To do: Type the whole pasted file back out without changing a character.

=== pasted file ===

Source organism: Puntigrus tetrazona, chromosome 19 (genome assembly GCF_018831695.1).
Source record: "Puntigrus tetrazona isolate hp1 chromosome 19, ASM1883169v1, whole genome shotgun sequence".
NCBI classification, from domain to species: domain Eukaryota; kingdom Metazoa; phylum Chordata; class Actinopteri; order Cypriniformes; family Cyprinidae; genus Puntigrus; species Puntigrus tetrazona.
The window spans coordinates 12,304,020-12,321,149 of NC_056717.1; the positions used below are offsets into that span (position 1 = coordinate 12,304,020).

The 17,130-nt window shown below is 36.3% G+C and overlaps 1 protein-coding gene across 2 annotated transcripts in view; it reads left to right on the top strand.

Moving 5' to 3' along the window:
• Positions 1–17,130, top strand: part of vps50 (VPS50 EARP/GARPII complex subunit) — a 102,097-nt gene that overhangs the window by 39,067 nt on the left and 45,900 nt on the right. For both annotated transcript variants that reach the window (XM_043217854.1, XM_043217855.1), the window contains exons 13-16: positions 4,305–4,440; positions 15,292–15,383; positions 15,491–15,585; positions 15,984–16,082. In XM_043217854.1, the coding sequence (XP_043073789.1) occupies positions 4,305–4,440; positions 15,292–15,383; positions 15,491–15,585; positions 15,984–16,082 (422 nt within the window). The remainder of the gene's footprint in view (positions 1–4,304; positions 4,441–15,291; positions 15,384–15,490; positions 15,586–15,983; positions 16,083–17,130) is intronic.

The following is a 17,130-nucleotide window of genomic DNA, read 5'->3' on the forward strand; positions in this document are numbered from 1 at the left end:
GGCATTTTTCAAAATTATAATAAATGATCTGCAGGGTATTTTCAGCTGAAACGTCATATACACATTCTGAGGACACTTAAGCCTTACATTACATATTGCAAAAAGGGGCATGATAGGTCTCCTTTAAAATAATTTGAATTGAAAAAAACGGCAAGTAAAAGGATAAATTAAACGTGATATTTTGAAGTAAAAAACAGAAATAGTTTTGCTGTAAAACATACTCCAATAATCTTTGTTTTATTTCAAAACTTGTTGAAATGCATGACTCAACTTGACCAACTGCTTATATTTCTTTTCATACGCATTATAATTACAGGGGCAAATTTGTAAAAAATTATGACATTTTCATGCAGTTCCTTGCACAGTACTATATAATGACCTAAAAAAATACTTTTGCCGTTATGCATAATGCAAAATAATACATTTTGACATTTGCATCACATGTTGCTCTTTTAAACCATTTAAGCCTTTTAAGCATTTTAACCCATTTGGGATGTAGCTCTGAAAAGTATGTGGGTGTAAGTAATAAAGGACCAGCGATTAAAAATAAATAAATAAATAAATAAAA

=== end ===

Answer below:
Source organism: Puntigrus tetrazona, chromosome 19 (genome assembly GCF_018831695.1).
Source record: "Puntigrus tetrazona isolate hp1 chromosome 19, ASM1883169v1, whole genome shotgun sequence".
NCBI classification, from domain to species: domain Eukaryota; kingdom Metazoa; phylum Chordata; class Actinopteri; order Cypriniformes; family Cyprinidae; genus Puntigrus; species Puntigrus tetrazona.
The window spans coordinates 12,304,020-12,321,149 of NC_056717.1; the positions used below are offsets into that span (position 1 = coordinate 12,304,020).

The 17,130-nt window shown below is 36.3% G+C and overlaps 1 protein-coding gene across 2 annotated transcripts in view; it reads left to right on the top strand.

Moving 5' to 3' along the window:
• Positions 1–17,130, top strand: part of vps50 (VPS50 EARP/GARPII complex subunit) — a 102,097-nt gene that overhangs the window by 39,067 nt on the left and 45,900 nt on the right. For both annotated transcript variants that reach the window (XM_043217854.1, XM_043217855.1), the window contains exons 13-16: positions 4,305–4,440; positions 15,292–15,383; positions 15,491–15,585; positions 15,984–16,082. In XM_043217854.1, the coding sequence (XP_043073789.1) occupies positions 4,305–4,440; positions 15,292–15,383; positions 15,491–15,585; positions 15,984–16,082 (422 nt within the window). The remainder of the gene's footprint in view (positions 1–4,304; positions 4,441–15,291; positions 15,384–15,490; positions 15,586–15,983; positions 16,083–17,130) is intronic.

The following is a 17,130-nucleotide window of genomic DNA, read 5'->3' on the forward strand; positions in this document are numbered from 1 at the left end:
GGCATTTTTCAAAATTATAATAAATGATCTGCAGGGTATTTTCAGCTGAAACGTCATATACACATTCTGAGGACACTTAAGCCTTACATTACATATTGCAAAAAGGGGCATGATAGGTCTCCTTTAAAATAATTTGAATTGAAAAAAACGGCAAGTAAAAGGATAAATTAAACGTGATATTTTGAAGTAAAAAACAGAAATAGTTTTGCTGTAAAACATACTCCAATAATCTTTGTTTTATTTCAAAACTTGTTGAAATGCATGACTCAACTTGACCAACTGCTTATATTTCTTTTCATACGCATTATAATTACAGGGGCAAATTTGTAAAAAATTATGACATTTTCATGCAGTTCCTTGCACAGTACTATATAATGACCTAAAAAAATACTTTTGCCGTTATGCATAATGCAAAATAATACATTTTGACATTTGCATCACATGTTGCTCTTTTAAACCATTTAAGCCTTTTAAGCATTTTAACCCATTTGGGATGTAGCTCTGAAAAGTATGTGGGTGTAAGTAATAAAGGACCAGCGATTAAAAATAAATAAATAAATAAATAAAA